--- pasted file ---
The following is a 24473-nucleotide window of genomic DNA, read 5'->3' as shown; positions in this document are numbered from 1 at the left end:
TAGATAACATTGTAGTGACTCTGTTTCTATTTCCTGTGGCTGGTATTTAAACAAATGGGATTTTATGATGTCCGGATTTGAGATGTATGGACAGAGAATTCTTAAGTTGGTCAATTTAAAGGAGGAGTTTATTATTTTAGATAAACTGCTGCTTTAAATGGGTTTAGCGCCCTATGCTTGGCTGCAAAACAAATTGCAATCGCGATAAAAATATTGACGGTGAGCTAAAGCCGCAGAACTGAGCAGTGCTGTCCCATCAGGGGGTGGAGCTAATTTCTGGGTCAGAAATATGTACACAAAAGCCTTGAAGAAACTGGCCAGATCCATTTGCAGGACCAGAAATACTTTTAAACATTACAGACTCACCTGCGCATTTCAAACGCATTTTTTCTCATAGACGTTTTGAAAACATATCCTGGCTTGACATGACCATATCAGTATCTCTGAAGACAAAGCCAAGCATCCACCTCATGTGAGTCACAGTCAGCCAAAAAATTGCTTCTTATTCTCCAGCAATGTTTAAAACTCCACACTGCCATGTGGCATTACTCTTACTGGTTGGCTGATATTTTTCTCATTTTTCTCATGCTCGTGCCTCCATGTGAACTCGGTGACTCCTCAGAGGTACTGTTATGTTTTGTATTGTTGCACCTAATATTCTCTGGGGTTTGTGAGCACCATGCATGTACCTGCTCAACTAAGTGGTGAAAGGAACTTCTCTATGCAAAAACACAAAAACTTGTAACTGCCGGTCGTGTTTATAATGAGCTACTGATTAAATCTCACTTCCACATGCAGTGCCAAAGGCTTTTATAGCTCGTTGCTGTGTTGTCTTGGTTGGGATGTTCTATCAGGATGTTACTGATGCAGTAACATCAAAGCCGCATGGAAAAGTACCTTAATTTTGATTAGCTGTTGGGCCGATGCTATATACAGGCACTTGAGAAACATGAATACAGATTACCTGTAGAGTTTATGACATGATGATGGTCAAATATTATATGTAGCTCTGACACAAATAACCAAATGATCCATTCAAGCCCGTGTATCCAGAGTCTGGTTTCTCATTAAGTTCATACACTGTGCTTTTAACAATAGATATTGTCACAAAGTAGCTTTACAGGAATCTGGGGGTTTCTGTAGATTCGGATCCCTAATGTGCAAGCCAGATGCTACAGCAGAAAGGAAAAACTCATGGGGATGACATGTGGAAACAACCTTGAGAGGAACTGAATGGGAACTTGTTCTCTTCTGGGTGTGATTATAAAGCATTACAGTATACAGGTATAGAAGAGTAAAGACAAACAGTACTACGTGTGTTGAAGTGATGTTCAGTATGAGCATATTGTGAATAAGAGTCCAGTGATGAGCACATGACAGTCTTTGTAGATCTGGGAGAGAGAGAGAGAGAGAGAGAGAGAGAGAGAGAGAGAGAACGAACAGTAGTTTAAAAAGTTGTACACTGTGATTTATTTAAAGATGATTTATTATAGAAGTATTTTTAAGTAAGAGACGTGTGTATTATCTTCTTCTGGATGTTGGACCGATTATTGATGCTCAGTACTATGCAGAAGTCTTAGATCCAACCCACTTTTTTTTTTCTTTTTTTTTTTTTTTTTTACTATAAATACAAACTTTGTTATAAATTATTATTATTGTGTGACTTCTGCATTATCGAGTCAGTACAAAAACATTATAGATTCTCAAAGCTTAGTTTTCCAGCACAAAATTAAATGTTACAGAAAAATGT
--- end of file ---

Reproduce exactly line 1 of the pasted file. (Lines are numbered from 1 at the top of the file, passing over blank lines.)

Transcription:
The following is a 24473-nucleotide window of genomic DNA, read 5'->3' as shown; positions in this document are numbered from 1 at the left end: